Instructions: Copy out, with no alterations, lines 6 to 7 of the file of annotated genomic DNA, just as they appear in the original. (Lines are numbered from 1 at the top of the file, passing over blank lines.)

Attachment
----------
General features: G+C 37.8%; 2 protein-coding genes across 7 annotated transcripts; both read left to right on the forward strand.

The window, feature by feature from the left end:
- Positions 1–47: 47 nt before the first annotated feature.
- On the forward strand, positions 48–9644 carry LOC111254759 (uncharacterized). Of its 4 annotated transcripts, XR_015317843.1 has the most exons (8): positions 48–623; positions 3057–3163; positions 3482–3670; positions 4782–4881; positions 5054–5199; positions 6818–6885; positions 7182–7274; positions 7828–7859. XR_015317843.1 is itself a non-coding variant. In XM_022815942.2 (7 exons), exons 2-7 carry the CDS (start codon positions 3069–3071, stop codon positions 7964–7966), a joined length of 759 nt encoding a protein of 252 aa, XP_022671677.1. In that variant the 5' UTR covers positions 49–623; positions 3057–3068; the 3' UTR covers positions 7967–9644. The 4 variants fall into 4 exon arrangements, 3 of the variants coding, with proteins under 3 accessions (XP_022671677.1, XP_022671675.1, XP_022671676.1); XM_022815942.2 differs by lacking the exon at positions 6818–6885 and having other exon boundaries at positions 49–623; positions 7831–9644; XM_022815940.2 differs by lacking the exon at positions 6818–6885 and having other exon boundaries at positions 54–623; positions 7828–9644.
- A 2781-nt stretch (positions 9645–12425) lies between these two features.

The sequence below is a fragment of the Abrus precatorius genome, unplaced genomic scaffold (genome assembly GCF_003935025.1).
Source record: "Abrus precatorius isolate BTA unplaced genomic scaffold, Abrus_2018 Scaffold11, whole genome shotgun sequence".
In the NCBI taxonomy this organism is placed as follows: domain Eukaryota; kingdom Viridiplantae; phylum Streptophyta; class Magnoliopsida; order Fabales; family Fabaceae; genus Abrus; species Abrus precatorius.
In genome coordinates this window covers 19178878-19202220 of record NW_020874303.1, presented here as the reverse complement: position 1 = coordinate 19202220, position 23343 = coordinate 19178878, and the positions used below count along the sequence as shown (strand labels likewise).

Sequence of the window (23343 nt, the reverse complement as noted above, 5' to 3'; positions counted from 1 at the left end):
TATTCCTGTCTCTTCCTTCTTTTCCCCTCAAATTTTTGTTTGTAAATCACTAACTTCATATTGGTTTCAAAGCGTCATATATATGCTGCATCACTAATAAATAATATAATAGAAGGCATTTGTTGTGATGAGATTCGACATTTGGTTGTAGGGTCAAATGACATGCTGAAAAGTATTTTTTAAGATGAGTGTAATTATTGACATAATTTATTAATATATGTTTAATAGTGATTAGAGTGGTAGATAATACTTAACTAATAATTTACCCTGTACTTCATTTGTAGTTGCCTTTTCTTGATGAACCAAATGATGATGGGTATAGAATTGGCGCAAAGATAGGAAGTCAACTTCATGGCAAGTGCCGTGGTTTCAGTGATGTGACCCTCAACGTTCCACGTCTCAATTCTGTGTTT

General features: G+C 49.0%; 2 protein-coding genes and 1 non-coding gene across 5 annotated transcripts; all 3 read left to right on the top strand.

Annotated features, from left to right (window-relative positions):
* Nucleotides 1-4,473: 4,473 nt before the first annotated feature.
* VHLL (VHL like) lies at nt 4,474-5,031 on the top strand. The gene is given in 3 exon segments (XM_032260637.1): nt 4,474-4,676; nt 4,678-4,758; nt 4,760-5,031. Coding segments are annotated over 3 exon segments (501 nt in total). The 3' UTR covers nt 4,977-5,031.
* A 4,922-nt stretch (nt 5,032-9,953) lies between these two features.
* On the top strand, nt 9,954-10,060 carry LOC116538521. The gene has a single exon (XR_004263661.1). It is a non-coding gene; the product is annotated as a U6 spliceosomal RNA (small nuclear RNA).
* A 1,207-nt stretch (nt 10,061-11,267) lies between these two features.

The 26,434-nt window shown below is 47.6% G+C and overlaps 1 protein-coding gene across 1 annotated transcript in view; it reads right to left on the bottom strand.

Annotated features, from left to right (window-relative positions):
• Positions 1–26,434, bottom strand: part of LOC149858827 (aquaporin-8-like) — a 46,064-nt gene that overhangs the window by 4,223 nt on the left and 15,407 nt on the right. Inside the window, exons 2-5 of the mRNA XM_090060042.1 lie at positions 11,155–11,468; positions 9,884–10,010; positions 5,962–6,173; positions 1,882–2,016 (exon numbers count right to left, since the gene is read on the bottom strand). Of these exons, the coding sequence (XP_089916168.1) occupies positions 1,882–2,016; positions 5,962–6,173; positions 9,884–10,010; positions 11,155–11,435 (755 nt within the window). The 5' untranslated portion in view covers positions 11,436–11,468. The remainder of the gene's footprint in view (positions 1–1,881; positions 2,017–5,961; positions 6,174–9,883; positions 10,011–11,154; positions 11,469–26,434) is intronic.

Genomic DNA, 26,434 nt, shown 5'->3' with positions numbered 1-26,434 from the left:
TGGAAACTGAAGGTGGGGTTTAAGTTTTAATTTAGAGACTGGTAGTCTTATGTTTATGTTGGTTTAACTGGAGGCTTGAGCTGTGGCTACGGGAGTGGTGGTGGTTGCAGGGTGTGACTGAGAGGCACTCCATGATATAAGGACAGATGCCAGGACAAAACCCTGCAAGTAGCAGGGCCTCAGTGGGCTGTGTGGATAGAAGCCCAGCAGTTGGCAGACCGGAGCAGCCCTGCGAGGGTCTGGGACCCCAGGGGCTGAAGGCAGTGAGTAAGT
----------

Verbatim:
The sequence below is a fragment of the Abrus precatorius genome, unplaced genomic scaffold (genome assembly GCF_003935025.1).
Source record: "Abrus precatorius isolate BTA unplaced genomic scaffold, Abrus_2018 Scaffold11, whole genome shotgun sequence".